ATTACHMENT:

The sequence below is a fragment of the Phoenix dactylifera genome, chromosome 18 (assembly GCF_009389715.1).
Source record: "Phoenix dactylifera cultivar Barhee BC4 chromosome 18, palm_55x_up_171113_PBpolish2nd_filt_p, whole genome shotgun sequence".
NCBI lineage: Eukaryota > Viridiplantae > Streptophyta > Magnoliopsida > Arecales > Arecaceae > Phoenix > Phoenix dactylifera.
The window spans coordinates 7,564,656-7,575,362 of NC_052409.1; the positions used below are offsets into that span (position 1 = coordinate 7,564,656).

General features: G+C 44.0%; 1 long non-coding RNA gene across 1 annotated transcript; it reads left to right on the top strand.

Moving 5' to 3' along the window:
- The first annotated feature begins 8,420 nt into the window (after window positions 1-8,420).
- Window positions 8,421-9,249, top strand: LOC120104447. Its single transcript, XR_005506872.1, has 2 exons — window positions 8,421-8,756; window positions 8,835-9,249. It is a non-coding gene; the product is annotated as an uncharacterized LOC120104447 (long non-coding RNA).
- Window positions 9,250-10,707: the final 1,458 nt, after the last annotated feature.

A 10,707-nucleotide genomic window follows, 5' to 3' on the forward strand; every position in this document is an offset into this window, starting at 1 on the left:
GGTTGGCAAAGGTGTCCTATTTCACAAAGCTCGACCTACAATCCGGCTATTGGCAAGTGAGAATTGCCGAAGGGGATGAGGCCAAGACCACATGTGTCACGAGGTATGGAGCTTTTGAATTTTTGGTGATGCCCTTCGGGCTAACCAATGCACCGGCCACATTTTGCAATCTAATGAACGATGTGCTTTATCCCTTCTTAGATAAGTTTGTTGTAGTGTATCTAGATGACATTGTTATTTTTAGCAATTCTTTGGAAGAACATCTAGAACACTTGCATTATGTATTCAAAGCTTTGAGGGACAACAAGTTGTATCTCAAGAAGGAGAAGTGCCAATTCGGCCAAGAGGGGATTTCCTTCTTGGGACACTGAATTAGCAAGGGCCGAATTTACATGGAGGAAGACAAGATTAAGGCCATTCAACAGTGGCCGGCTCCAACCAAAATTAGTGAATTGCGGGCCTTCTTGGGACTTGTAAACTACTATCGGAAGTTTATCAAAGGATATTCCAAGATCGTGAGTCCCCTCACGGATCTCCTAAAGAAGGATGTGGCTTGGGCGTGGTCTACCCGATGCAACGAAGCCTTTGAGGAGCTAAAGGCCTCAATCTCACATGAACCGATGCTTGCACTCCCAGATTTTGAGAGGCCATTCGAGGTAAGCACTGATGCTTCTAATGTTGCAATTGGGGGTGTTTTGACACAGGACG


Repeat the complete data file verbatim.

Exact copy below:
The sequence below is a fragment of the Phoenix dactylifera genome, chromosome 18 (assembly GCF_009389715.1).
Source record: "Phoenix dactylifera cultivar Barhee BC4 chromosome 18, palm_55x_up_171113_PBpolish2nd_filt_p, whole genome shotgun sequence".
NCBI lineage: Eukaryota > Viridiplantae > Streptophyta > Magnoliopsida > Arecales > Arecaceae > Phoenix > Phoenix dactylifera.
The window spans coordinates 7,564,656-7,575,362 of NC_052409.1; the positions used below are offsets into that span (position 1 = coordinate 7,564,656).

General features: G+C 44.0%; 1 long non-coding RNA gene across 1 annotated transcript; it reads left to right on the top strand.

Moving 5' to 3' along the window:
- The first annotated feature begins 8,420 nt into the window (after window positions 1-8,420).
- Window positions 8,421-9,249, top strand: LOC120104447. Its single transcript, XR_005506872.1, has 2 exons — window positions 8,421-8,756; window positions 8,835-9,249. It is a non-coding gene; the product is annotated as an uncharacterized LOC120104447 (long non-coding RNA).
- Window positions 9,250-10,707: the final 1,458 nt, after the last annotated feature.

A 10,707-nucleotide genomic window follows, 5' to 3' on the forward strand; every position in this document is an offset into this window, starting at 1 on the left:
GGTTGGCAAAGGTGTCCTATTTCACAAAGCTCGACCTACAATCCGGCTATTGGCAAGTGAGAATTGCCGAAGGGGATGAGGCCAAGACCACATGTGTCACGAGGTATGGAGCTTTTGAATTTTTGGTGATGCCCTTCGGGCTAACCAATGCACCGGCCACATTTTGCAATCTAATGAACGATGTGCTTTATCCCTTCTTAGATAAGTTTGTTGTAGTGTATCTAGATGACATTGTTATTTTTAGCAATTCTTTGGAAGAACATCTAGAACACTTGCATTATGTATTCAAAGCTTTGAGGGACAACAAGTTGTATCTCAAGAAGGAGAAGTGCCAATTCGGCCAAGAGGGGATTTCCTTCTTGGGACACTGAATTAGCAAGGGCCGAATTTACATGGAGGAAGACAAGATTAAGGCCATTCAACAGTGGCCGGCTCCAACCAAAATTAGTGAATTGCGGGCCTTCTTGGGACTTGTAAACTACTATCGGAAGTTTATCAAAGGATATTCCAAGATCGTGAGTCCCCTCACGGATCTCCTAAAGAAGGATGTGGCTTGGGCGTGGTCTACCCGATGCAACGAAGCCTTTGAGGAGCTAAAGGCCTCAATCTCACATGAACCGATGCTTGCACTCCCAGATTTTGAGAGGCCATTCGAGGTAAGCACTGATGCTTCTAATGTTGCAATTGGGGGTGTTTTGACACAGGACG